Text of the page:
Marsh & McLennan agreed to pay $400 million to settle a federal class-action lawsuit filed in 2004 alleging the firm violated securities law surrounding MMC’s practice of charging contingent commissions.
State pension funds in Ohio and New Jersey served as lead plaintiffs in the suit.
MMC did not admit any wrongdoing in reaching the settlement; $205 million of the settlement should be covered by insurance, MMC said in a news release.
In a separate statement, Ohio Attorney General Richard Cordray insisted the agreement “holds Marsh accountable for its wrongdoing and requires Marsh to compensate investors for their injuries.”
According to the Ohio news release, the $58.2 billion Ohio Public Employees Retirement System, $62.9 billion Ohio State Teachers Retirement System, $17.3 billion Ohio Bureau of Workers’ Compensation and $71.8 billion Division of Investments of the State of New Jersey Department of Treasury, served “as lead plaintiffs representing shareholders in the case.”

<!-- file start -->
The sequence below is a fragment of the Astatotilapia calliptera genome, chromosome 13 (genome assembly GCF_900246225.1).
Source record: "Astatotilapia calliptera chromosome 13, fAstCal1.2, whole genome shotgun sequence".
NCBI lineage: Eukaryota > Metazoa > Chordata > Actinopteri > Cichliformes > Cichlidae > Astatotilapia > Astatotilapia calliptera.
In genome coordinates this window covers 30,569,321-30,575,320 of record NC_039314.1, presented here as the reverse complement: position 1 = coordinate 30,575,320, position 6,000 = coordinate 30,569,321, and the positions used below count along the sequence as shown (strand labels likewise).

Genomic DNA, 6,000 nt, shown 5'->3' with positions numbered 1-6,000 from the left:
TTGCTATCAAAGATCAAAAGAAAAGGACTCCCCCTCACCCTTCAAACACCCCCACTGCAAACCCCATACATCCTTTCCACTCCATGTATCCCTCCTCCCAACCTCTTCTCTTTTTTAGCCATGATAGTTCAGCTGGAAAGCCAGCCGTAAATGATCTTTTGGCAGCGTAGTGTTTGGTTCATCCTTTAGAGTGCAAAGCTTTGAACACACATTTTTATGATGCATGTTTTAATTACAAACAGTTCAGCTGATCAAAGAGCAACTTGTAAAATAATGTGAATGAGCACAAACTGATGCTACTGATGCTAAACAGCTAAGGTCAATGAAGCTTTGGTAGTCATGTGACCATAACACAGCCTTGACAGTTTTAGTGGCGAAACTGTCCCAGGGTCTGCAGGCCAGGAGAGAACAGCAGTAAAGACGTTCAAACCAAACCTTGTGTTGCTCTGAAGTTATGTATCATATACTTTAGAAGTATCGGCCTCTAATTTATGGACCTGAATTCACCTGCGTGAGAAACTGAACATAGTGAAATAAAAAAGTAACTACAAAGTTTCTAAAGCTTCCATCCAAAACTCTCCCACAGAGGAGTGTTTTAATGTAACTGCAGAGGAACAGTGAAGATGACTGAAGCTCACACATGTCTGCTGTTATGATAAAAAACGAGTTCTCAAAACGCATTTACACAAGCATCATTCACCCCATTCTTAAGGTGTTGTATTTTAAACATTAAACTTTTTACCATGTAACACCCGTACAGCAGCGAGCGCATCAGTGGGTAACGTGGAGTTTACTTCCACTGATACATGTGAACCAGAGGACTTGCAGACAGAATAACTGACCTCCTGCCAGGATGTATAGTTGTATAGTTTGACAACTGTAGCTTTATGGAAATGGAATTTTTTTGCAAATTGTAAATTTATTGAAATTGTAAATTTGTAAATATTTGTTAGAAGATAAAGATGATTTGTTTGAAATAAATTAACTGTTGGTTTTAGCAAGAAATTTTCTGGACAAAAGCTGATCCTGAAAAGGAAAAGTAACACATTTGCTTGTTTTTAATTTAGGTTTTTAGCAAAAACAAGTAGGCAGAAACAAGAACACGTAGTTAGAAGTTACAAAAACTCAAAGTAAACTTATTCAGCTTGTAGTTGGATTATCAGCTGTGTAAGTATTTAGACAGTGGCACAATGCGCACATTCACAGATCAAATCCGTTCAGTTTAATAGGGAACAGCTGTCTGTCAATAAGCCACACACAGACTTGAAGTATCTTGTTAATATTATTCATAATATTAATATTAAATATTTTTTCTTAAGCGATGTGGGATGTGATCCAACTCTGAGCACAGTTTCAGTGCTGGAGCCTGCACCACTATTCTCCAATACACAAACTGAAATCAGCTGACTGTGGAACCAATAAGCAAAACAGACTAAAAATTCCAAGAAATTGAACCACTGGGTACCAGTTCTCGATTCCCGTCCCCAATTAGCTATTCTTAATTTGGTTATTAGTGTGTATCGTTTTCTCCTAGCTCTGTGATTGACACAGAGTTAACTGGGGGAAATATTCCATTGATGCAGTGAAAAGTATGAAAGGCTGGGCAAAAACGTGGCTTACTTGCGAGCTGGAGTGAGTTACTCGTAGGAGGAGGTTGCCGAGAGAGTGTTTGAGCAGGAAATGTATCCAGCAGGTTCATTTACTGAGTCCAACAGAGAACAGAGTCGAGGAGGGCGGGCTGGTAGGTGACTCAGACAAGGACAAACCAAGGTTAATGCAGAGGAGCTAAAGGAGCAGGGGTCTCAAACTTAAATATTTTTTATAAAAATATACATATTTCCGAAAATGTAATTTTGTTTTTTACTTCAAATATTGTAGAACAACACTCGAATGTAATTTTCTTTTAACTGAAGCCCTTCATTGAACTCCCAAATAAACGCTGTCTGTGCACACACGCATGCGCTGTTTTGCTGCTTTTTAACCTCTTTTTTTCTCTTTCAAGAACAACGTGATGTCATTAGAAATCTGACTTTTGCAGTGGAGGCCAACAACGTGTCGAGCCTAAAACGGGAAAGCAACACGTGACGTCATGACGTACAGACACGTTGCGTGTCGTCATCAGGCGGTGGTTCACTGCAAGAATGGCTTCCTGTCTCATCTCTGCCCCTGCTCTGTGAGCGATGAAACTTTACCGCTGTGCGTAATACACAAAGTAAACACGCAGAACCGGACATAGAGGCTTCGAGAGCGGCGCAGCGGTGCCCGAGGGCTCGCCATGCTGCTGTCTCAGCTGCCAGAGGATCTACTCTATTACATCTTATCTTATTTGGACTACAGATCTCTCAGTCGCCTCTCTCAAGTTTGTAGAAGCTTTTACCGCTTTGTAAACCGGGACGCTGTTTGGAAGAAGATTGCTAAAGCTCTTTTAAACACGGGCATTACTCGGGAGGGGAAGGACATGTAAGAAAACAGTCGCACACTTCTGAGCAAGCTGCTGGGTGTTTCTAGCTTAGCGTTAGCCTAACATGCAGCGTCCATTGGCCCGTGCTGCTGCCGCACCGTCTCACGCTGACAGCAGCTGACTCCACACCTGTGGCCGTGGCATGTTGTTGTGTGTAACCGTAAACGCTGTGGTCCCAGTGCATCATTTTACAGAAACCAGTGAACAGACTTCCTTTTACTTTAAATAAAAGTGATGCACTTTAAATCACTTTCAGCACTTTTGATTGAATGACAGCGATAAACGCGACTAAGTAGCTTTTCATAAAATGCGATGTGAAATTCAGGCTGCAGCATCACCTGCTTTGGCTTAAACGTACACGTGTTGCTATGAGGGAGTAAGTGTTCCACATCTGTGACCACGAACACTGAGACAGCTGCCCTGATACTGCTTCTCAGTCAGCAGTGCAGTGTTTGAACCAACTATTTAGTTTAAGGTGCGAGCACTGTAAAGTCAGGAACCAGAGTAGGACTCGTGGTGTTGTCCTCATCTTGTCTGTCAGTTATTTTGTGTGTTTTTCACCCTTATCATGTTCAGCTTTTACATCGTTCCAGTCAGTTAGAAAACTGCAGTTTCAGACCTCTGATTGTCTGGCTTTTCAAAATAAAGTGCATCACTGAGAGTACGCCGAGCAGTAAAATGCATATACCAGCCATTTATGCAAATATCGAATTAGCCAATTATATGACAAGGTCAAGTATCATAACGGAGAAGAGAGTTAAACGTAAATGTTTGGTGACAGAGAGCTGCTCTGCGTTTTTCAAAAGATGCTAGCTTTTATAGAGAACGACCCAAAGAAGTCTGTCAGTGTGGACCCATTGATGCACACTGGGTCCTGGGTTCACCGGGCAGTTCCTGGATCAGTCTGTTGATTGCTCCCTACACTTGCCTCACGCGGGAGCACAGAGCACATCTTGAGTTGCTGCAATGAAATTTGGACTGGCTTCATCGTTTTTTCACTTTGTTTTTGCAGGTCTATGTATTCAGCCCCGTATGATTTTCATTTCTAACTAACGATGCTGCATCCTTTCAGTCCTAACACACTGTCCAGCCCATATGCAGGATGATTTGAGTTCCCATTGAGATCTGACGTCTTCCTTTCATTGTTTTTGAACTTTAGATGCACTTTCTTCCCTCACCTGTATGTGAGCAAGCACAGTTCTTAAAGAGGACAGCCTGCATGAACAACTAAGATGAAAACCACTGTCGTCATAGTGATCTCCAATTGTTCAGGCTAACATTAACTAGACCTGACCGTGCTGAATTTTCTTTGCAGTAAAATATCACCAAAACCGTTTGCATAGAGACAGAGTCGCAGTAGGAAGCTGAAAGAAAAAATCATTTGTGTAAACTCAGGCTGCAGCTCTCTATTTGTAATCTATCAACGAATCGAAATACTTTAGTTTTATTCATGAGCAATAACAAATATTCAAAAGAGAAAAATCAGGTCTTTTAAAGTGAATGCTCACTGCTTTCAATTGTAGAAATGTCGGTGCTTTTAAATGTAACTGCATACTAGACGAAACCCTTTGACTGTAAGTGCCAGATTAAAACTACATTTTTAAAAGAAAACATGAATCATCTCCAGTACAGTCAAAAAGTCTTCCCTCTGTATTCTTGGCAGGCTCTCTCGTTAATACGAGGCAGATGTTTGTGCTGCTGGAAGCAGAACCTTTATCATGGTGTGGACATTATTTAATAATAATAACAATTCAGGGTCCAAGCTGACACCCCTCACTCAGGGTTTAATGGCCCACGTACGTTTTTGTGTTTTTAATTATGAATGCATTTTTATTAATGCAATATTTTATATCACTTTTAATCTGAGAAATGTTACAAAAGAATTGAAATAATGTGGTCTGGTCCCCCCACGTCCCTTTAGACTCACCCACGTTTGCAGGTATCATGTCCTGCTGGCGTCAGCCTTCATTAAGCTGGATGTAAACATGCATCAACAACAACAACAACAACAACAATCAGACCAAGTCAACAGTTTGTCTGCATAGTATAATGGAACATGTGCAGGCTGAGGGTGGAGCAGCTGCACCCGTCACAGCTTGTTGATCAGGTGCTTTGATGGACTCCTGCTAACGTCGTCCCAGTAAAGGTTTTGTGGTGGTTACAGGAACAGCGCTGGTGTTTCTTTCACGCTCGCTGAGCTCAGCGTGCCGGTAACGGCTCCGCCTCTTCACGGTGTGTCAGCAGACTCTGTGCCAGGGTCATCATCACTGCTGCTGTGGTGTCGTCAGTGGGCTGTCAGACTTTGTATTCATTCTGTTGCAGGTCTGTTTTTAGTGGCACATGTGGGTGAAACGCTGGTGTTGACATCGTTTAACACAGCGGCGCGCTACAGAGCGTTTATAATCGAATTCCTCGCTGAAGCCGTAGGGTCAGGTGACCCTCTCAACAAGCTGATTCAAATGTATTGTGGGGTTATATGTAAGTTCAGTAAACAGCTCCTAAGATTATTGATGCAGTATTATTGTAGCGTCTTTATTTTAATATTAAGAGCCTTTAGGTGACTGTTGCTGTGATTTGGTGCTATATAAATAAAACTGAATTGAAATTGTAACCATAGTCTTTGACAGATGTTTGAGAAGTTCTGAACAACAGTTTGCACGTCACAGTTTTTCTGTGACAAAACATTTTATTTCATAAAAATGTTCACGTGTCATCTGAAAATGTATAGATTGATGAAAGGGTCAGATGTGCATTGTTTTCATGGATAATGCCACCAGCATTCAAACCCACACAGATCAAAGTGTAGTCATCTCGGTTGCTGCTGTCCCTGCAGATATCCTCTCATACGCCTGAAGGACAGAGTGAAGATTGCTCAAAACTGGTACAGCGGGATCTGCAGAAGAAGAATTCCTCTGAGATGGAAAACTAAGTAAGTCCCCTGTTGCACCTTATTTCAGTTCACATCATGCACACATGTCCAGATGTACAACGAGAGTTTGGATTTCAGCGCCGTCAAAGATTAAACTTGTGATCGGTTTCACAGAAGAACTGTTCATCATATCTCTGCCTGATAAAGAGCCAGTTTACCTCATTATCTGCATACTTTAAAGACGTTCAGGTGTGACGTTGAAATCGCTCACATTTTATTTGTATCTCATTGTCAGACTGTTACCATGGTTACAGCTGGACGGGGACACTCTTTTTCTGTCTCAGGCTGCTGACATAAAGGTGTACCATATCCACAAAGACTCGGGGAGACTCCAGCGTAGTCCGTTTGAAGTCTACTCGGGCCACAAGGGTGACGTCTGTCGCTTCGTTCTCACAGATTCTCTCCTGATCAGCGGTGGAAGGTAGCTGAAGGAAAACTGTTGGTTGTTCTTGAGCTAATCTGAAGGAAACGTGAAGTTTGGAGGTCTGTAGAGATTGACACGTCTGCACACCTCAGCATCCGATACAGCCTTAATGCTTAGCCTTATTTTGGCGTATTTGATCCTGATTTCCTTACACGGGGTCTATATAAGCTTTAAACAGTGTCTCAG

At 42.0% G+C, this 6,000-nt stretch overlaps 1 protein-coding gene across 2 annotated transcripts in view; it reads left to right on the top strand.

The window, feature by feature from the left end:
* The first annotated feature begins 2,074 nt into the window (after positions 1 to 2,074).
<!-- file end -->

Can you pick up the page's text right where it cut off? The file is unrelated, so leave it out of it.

The suit filed in U.S. District Court in New York claimed that MMC’s failure to reveal the “huge role contingent commissions played in the company’s earnings” left them exposed to losses when MMC’s stock lost $9 billion in market capitalization, after then-New York Attorney General Eliot Spitzer filed charges against the company over that practice in October 2004. Total losses for the plans could not be learned by press time.
MMC also announced it would pay $35 million to settle a separate ERISA class-action lawsuit filed in 2004 by employees participating in the company’s 401(k) plan, who likewise suffered losses when MMC’s stock price plunged.